Quantum computing’s next trick? The power of networked clusters

Whatever their underlying technology, to achieve scale, quantum computers will need to go modular and be networked. In 2021 we will see the first demonstration of this.
Quantum technology is often linked to three different areas of networking. The first is to improve the security of the internet, by adding quantum encryption to its communications technology. Second is to build tomorrow’s internet using next-generation quantum technology. And the third is to build more powerful quantum computers. It’s in this third area where we will see a significant advance.

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There are two proven ways to build a faster, more powerful computer. The first is to increase the performance of individual components, such as the speed of the processor. The second is to go modular and increase the number of components, adding, for example, multiple processors. IBM’s Summit supercomputer uses this second approach. It is the size of two tennis courts and has 9,216 processors boosted by 27,648 graphics processing units.
The same two approaches apply to quantum computers. IonQ, IBM, Google and others are working on bigger and better quantum processing units (QPUs), the equivalent of CPUs in traditional computing. But it is also possible to get to scale by simply building more quantum computers and “networking” them, as we see with the cloud today. As your computational needs increase, the number of servers escalates to meet the demand. If you have a 100 qubit QPU and your application needs 2,000 qubits, you can simply “network” 20 QPUs together to create a cluster that acts as a single, more powerful quantum computer.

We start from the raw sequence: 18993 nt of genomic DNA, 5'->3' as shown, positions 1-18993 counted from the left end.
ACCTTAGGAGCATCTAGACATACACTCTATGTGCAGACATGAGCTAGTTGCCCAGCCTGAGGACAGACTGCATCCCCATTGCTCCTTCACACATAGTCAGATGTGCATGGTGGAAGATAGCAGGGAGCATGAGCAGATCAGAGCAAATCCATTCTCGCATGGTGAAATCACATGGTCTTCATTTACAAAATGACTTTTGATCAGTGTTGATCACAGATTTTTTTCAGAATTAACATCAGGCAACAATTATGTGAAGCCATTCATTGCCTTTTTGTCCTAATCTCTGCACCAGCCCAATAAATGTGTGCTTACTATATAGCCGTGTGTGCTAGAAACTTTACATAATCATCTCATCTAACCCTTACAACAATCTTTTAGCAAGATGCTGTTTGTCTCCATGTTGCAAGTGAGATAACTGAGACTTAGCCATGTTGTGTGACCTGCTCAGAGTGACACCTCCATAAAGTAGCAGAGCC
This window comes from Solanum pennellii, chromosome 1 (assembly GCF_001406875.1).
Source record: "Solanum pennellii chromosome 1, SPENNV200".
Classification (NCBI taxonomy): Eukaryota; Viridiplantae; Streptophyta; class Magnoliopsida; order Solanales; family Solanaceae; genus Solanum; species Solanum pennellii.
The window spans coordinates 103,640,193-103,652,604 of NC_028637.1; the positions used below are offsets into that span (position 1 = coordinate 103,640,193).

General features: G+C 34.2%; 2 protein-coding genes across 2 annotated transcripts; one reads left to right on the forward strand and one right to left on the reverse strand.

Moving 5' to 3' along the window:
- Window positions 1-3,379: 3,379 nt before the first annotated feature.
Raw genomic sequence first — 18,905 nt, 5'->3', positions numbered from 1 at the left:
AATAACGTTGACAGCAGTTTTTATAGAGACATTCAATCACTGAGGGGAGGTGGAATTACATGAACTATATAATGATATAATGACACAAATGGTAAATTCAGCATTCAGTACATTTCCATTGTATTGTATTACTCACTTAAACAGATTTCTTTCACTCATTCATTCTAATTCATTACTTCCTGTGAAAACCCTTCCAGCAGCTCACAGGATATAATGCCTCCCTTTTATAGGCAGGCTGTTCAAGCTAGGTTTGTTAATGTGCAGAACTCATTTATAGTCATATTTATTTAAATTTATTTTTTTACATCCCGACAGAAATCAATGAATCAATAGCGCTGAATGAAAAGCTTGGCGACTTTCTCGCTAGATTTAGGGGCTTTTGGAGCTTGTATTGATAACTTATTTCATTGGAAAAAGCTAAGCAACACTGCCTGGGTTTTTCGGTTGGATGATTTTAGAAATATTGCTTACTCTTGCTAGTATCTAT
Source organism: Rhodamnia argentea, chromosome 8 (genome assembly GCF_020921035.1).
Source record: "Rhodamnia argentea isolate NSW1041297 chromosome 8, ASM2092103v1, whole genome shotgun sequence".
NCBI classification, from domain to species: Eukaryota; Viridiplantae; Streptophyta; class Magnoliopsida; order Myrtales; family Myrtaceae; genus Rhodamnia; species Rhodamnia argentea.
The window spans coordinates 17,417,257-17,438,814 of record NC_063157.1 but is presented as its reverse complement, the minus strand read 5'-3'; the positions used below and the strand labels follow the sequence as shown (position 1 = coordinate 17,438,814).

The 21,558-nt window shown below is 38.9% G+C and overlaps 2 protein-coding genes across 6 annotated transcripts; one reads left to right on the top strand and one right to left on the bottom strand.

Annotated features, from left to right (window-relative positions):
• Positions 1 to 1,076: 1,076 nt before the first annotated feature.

In “classical” computing, going modular often incurs some sort of penalty in terms of performance, or additional overhead cost in terms of both money and time. However, to allow multiple quantum computers to work together, we must entangle qubits across QPUs. Entanglement allows two qubits to remain connected so that actions performed on one affect the other, even when separated by great distances. After the qubits are entangled, they no longer care about locality, distance or source of the qubit, meaning there is no overhead to running them after the initial setup cost.
In 2021, we will see the first demonstration of modular quantum computers that are “networked” for the purpose of building a single, but much larger, example. This will happen in the real-world quantum industry, outside of theoretical experiments in academic labs, and will show us a clear path towards creating more powerful quantum computers.

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Peter Chapman is CEO and president of quantum-computing startup IonQ
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